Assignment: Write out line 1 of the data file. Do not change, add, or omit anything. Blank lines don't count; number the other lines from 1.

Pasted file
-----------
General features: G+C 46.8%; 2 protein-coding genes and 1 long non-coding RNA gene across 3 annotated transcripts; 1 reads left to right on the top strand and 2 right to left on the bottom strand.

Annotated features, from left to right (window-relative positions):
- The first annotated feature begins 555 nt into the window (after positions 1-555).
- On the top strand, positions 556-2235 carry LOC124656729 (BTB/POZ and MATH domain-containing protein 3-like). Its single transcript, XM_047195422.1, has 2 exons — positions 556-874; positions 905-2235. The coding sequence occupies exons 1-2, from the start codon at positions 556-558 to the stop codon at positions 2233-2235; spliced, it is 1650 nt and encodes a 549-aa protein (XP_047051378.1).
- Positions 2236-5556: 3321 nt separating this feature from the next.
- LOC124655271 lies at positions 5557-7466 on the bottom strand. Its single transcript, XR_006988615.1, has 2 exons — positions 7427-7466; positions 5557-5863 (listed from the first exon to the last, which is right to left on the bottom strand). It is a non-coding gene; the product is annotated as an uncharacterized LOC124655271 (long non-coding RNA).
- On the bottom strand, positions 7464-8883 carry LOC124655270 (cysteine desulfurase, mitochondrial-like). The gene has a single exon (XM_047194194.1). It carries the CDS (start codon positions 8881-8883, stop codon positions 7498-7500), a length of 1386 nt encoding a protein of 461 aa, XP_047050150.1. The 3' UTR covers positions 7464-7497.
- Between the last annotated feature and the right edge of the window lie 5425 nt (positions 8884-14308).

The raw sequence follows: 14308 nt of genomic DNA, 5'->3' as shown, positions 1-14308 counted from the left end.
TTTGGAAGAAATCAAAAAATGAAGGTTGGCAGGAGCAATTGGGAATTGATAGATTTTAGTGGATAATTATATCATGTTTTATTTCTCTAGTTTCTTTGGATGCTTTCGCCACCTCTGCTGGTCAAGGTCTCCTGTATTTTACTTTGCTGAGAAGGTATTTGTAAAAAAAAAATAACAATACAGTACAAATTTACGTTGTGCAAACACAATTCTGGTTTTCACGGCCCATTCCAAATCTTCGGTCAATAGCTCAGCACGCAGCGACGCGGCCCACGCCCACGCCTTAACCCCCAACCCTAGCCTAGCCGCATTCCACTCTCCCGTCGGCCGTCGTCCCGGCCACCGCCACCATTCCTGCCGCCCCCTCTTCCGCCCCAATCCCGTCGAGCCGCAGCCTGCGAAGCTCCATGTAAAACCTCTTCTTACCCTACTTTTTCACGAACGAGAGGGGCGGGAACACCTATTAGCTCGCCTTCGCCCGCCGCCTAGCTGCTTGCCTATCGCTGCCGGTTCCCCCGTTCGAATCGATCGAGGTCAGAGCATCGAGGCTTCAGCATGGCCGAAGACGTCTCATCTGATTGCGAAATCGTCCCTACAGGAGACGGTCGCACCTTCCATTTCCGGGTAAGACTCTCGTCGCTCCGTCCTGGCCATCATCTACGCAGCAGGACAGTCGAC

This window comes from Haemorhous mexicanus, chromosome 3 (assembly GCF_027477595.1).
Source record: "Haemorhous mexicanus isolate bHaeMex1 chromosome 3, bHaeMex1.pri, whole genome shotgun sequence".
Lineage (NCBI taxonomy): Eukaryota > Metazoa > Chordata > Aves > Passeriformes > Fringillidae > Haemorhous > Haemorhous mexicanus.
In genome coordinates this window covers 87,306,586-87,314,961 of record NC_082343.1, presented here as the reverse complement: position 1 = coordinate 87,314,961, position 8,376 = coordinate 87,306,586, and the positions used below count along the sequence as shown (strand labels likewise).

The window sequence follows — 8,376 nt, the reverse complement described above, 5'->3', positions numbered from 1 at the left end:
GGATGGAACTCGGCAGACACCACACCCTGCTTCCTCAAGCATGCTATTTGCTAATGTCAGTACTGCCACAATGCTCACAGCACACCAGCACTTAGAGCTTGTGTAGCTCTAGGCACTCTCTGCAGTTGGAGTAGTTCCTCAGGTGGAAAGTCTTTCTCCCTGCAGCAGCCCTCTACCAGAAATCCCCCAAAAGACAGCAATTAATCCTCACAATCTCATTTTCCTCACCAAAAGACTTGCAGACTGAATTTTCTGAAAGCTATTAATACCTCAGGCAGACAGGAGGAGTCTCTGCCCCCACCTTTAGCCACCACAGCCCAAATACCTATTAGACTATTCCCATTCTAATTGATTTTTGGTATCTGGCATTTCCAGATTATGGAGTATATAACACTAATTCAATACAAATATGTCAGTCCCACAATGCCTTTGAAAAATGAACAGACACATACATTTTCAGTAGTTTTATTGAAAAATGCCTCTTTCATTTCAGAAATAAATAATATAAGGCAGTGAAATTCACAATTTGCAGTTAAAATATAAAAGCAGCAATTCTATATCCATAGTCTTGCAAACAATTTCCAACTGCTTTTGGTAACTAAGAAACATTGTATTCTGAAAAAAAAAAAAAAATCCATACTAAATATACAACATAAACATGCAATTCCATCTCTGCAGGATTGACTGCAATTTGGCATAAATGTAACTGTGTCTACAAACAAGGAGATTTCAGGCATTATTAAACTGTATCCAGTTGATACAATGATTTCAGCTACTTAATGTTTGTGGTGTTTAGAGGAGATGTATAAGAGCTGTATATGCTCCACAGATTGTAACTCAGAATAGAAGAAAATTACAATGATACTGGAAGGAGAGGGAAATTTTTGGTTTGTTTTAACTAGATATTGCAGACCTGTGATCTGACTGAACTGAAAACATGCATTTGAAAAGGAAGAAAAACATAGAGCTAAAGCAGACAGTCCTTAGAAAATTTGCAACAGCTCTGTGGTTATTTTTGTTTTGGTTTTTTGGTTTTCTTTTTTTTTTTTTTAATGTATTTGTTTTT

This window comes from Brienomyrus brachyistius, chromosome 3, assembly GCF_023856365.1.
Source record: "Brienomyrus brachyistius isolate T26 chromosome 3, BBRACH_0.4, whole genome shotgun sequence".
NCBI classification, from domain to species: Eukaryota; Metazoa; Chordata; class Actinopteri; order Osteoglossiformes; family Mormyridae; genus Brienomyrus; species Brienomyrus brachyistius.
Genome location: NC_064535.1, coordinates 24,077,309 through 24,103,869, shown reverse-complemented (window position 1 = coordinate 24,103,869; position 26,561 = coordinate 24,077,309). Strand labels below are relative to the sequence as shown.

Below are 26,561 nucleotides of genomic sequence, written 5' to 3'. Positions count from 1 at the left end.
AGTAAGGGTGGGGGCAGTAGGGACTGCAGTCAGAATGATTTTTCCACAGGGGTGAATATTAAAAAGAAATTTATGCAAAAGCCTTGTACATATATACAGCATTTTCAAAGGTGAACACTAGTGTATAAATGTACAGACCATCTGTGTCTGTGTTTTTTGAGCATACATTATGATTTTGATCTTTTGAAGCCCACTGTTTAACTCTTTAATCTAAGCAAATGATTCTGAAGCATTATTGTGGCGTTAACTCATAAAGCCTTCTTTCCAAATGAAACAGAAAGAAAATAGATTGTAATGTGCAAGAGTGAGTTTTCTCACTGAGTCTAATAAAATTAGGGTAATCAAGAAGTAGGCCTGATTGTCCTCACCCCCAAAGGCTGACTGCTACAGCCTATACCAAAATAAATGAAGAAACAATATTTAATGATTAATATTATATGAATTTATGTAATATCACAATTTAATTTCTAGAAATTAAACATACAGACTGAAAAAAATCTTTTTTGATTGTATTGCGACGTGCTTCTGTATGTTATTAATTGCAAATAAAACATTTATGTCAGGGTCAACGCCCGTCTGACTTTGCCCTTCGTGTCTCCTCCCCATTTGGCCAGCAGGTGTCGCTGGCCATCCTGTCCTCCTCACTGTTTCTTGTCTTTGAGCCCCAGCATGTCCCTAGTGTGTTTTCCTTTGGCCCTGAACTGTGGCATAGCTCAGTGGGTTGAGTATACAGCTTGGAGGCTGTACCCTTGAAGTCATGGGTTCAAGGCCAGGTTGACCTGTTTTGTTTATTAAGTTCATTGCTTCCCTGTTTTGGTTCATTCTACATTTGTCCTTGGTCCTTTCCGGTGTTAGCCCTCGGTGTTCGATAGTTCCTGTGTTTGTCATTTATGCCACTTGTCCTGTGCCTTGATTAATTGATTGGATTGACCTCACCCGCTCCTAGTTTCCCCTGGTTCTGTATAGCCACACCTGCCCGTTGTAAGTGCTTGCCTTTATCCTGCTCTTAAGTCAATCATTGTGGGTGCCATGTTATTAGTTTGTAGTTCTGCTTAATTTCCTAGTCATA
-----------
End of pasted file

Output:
General features: G+C 46.8%; 2 protein-coding genes and 1 long non-coding RNA gene across 3 annotated transcripts; 1 reads left to right on the top strand and 2 right to left on the bottom strand.